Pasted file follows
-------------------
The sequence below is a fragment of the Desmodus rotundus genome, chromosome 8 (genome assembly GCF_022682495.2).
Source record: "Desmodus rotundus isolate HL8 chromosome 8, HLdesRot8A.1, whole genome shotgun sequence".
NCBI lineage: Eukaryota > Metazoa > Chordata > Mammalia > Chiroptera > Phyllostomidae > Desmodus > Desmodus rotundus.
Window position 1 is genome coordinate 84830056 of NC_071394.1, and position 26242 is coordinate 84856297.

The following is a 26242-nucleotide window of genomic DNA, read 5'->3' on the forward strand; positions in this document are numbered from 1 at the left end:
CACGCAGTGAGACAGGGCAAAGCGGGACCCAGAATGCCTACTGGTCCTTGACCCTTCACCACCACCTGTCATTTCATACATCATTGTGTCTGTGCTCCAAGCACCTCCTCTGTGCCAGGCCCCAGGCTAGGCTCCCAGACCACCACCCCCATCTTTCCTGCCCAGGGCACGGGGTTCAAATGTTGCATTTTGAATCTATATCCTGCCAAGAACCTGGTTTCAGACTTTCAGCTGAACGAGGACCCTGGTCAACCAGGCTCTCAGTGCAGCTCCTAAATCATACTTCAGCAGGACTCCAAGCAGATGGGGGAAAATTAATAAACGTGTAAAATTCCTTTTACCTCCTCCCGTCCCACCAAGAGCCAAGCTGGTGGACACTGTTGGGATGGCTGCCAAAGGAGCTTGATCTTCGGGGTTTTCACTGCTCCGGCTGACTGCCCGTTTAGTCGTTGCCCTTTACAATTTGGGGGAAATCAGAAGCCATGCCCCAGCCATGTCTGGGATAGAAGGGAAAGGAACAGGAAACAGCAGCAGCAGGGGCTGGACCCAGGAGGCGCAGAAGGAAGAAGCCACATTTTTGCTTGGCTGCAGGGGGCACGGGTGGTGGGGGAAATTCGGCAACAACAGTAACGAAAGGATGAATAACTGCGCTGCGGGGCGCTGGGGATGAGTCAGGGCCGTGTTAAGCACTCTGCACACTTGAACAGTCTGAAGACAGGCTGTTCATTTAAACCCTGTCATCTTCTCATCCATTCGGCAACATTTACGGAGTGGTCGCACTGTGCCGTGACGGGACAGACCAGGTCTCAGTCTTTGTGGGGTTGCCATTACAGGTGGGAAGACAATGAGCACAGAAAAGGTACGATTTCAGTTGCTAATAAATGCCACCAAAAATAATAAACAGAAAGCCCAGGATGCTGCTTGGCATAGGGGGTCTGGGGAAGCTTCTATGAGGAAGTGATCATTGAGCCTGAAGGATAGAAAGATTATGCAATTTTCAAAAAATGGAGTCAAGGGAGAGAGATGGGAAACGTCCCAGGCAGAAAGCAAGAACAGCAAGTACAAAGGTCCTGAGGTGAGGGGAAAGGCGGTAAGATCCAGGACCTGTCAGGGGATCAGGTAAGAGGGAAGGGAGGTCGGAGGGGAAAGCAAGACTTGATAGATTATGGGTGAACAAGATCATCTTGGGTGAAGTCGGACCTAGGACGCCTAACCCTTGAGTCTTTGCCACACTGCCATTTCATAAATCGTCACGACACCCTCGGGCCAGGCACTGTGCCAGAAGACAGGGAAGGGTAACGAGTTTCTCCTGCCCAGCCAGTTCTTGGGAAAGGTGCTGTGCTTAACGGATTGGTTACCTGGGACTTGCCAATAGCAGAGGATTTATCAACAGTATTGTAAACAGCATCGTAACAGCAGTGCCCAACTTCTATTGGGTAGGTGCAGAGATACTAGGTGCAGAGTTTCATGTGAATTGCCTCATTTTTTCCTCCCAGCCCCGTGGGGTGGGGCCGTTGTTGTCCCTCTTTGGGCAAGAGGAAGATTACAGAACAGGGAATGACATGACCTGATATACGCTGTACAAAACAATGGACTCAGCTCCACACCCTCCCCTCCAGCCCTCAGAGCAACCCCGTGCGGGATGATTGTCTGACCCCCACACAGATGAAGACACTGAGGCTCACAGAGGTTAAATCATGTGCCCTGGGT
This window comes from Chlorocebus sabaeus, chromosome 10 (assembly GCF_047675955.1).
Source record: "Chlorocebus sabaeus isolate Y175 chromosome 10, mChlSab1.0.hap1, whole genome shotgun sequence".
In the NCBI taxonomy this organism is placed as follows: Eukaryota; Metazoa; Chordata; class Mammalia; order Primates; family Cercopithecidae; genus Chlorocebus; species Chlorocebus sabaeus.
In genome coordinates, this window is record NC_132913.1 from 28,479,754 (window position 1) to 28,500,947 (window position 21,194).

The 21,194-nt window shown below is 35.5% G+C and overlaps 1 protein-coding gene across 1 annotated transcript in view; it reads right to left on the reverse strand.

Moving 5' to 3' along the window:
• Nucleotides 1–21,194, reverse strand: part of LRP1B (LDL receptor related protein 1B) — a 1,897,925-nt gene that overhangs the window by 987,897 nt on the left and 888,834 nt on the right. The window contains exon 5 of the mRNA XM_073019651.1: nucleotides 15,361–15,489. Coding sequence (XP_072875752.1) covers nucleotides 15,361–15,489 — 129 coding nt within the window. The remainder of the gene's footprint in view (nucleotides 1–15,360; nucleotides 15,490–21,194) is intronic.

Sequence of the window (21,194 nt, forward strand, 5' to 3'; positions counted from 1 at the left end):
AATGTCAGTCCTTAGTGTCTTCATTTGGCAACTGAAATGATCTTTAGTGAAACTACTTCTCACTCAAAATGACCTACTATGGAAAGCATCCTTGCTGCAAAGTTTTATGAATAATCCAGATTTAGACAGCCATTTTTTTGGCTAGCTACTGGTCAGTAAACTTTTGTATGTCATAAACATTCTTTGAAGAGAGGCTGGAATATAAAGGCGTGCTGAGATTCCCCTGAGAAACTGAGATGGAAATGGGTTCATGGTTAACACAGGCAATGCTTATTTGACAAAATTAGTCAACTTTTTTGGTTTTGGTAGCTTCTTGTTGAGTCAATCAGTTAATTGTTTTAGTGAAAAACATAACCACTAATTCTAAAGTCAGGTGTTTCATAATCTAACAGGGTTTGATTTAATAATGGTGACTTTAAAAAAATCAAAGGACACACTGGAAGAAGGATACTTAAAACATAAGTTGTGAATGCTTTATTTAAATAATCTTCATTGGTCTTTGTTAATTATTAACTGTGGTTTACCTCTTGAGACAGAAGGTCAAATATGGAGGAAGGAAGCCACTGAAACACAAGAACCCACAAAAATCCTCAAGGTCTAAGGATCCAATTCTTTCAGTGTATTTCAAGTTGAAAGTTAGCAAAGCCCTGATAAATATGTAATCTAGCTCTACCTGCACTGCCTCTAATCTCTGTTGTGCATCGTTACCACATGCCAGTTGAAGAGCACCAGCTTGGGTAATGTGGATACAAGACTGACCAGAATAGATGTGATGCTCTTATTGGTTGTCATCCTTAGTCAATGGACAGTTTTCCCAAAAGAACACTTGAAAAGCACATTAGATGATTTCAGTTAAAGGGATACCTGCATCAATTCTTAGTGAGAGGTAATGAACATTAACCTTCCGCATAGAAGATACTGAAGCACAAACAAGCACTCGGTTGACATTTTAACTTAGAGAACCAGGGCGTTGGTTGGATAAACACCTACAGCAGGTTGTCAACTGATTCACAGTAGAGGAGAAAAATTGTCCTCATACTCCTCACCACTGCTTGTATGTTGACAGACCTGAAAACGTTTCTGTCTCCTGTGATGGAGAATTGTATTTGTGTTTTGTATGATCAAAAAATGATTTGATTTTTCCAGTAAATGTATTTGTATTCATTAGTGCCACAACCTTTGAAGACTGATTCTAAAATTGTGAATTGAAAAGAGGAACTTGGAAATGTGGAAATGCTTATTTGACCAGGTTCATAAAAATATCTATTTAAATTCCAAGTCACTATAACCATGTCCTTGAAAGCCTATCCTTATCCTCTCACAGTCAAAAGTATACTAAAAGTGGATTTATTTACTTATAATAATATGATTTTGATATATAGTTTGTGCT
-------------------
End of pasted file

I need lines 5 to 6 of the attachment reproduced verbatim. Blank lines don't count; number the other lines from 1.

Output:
The following is a 26242-nucleotide window of genomic DNA, read 5'->3' on the forward strand; positions in this document are numbered from 1 at the left end:
CACGCAGTGAGACAGGGCAAAGCGGGACCCAGAATGCCTACTGGTCCTTGACCCTTCACCACCACCTGTCATTTCATACATCATTGTGTCTGTGCTCCAAGCACCTCCTCTGTGCCAGGCCCCAGGCTAGGCTCCCAGACCACCACCCCCATCTTTCCTGCCCAGGGCACGGGGTTCAAATGTTGCATTTTGAATCTATATCCTGCCAAGAACCTGGTTTCAGACTTTCAGCTGAACGAGGACCCTGGTCAACCAGGCTCTCAGTGCAGCTCCTAAATCATACTTCAGCAGGACTCCAAGCAGATGGGGGAAAATTAATAAACGTGTAAAATTCCTTTTACCTCCTCCCGTCCCACCAAGAGCCAAGCTGGTGGACACTGTTGGGATGGCTGCCAAAGGAGCTTGATCTTCGGGGTTTTCACTGCTCCGGCTGACTGCCCGTTTAGTCGTTGCCCTTTACAATTTGGGGGAAATCAGAAGCCATGCCCCAGCCATGTCTGGGATAGAAGGGAAAGGAACAGGAAACAGCAGCAGCAGGGGCTGGACCCAGGAGGCGCAGAAGGAAGAAGCCACATTTTTGCTTGGCTGCAGGGGGCACGGGTGGTGGGGGAAATTCGGCAACAACAGTAACGAAAGGATGAATAACTGCGCTGCGGGGCGCTGGGGATGAGTCAGGGCCGTGTTAAGCACTCTGCACACTTGAACAGTCTGAAGACAGGCTGTTCATTTAAACCCTGTCATCTTCTCATCCATTCGGCAACATTTACGGAGTGGTCGCACTGTGCCGTGACGGGACAGACCAGGTCTCAGTCTTTGTGGGGTTGCCATTACAGGTGGGAAGACAATGAGCACAGAAAAGGTACGATTTCAGTTGCTAATAAATGCCACCAAAAATAATAAACAGAAAGCCCAGGATGCTGCTTGGCATAGGGGGTCTGGGGAAGCTTCTATGAGGAAGTGATCATTGAGCCTGAAGGATAGAAAGATTATGCAATTTTCAAAAAATGGAGTCAAGGGAGAGAGATGGGAAACGTCCCAGGCAGAAAGCAAGAACAGCAAGTACAAAGGTCCTGAGGTGAGGGGAAAGGCGGTAAGATCCAGGACCTGTCAGGGGATCAGGTAAGAGGGAAGGGAGGTCGGAGGGGAAAGCAAGACTTGATAGATTATGGGTGAACAAGATCATCTTGGGTGAAGTCGGACCTAGGACGCCTAACCCTTGAGTCTTTGCCACACTGCCATTTCATAAATCGTCACGACACCCTCGGGCCAGGCACTGTGCCAGAAGACAGGGAAGGGTAACGAGTTTCTCCTGCCCAGCCAGTTCTTGGGAAAGGTGCTGTGCTTAACGGATTGGTTACCTGGGACTTGCCAATAGCAGAGGATTTATCAACAGTATTGTAAACAGCATCGTAACAGCAGTGCCCAACTTCTATTGGGTAGGTGCAGAGATACTAGGTGCAGAGTTTCATGTGAATTGCCTCATTTTTTCCTCCCAGCCCCGTGGGGTGGGGCCGTTGTTGTCCCTCTTTGGGCAAGAGGAAGATTACAGAACAGGGAATGACATGACCTGATATACGCTGTACAAAACAATGGACTCAGCTCCACACCCTCCCCTCCAGCCCTCAGAGCAACCCCGTGCGGGATGATTGTCTGACCCCCACACAGATGAAGACACTGAGGCTCACAGAGGTTAAATCATGTGCCCTGGGT